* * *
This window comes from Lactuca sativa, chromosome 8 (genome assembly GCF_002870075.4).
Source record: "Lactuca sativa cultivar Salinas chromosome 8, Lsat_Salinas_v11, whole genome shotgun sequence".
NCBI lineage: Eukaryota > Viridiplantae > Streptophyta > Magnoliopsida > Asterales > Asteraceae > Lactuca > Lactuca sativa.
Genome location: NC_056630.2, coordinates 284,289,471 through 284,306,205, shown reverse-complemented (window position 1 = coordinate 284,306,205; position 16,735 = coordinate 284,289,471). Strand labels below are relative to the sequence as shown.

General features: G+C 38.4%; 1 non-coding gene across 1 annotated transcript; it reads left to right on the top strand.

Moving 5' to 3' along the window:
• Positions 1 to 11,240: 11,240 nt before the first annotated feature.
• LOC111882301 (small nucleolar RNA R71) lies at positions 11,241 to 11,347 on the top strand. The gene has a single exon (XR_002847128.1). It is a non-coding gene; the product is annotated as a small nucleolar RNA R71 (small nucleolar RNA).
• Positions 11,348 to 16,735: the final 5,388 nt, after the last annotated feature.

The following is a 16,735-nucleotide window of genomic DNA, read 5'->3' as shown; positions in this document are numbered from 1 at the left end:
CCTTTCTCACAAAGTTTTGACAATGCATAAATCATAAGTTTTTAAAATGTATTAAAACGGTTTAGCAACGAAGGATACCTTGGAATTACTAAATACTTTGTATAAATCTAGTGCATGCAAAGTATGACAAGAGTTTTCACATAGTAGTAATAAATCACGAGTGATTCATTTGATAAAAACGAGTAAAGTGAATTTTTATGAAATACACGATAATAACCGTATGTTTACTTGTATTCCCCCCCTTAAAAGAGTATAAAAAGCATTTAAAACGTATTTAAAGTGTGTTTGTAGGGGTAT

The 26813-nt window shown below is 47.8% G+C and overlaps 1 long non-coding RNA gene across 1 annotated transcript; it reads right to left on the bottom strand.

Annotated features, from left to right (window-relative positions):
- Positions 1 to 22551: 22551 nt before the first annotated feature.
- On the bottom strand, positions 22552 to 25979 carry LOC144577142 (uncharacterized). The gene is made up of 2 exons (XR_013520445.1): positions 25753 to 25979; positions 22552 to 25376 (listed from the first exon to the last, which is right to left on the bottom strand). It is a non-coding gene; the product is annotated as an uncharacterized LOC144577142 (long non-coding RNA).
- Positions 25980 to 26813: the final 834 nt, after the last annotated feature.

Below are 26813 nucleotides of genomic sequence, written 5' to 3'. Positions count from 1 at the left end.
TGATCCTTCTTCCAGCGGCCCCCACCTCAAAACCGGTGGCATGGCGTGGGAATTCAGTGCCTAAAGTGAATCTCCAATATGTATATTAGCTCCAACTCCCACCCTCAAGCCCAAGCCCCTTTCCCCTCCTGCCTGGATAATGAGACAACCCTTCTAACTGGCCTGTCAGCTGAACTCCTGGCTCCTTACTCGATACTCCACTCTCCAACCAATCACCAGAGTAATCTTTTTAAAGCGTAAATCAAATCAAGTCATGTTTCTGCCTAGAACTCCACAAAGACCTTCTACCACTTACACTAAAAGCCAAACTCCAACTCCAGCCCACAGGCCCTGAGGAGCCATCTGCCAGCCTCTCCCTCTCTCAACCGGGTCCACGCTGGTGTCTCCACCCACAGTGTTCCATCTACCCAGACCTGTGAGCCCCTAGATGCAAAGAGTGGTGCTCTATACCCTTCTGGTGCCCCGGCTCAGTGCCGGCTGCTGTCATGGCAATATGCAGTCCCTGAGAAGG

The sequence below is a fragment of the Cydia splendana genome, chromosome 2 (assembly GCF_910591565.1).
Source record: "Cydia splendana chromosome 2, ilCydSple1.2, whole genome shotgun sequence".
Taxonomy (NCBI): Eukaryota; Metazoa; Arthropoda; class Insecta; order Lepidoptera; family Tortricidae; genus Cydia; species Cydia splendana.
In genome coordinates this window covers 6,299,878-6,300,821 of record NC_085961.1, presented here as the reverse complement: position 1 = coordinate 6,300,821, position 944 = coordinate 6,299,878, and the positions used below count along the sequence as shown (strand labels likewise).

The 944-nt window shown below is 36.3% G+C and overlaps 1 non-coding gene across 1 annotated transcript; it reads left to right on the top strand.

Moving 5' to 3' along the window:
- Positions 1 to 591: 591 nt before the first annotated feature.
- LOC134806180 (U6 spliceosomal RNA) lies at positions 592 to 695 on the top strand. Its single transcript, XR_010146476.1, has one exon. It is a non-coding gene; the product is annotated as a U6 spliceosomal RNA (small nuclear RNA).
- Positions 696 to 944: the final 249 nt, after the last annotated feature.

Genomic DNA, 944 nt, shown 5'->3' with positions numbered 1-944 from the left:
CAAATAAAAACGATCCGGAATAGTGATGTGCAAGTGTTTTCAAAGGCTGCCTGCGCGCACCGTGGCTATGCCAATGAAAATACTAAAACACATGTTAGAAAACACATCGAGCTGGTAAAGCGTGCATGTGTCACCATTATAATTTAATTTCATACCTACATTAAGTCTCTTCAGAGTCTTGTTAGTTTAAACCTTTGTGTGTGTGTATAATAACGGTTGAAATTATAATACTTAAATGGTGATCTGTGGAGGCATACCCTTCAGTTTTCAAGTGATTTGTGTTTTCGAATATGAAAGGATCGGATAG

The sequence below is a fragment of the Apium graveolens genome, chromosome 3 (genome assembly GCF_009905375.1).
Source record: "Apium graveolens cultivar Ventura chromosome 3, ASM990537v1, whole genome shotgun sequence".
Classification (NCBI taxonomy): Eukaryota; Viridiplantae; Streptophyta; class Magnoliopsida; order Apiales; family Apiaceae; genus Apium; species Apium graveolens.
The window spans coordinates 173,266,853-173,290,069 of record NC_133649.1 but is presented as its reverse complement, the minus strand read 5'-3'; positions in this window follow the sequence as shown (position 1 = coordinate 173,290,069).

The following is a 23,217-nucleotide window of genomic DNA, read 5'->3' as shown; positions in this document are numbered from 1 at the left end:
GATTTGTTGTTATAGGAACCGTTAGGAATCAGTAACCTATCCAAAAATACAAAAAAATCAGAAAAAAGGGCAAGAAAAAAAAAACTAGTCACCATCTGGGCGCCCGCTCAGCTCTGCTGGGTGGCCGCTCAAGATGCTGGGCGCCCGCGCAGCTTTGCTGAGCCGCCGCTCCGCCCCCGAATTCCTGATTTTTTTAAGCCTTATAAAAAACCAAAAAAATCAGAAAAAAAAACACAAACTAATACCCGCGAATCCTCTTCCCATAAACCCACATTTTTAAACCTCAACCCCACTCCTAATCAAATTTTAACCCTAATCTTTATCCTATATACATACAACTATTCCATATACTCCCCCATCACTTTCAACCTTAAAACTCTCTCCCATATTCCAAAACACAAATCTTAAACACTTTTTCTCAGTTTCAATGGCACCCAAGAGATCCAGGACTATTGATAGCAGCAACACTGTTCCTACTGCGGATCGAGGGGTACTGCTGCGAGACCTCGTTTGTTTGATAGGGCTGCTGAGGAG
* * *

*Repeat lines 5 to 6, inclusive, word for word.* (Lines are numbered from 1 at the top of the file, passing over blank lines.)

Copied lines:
General features: G+C 38.4%; 1 non-coding gene across 1 annotated transcript; it reads left to right on the top strand.

Moving 5' to 3' along the window: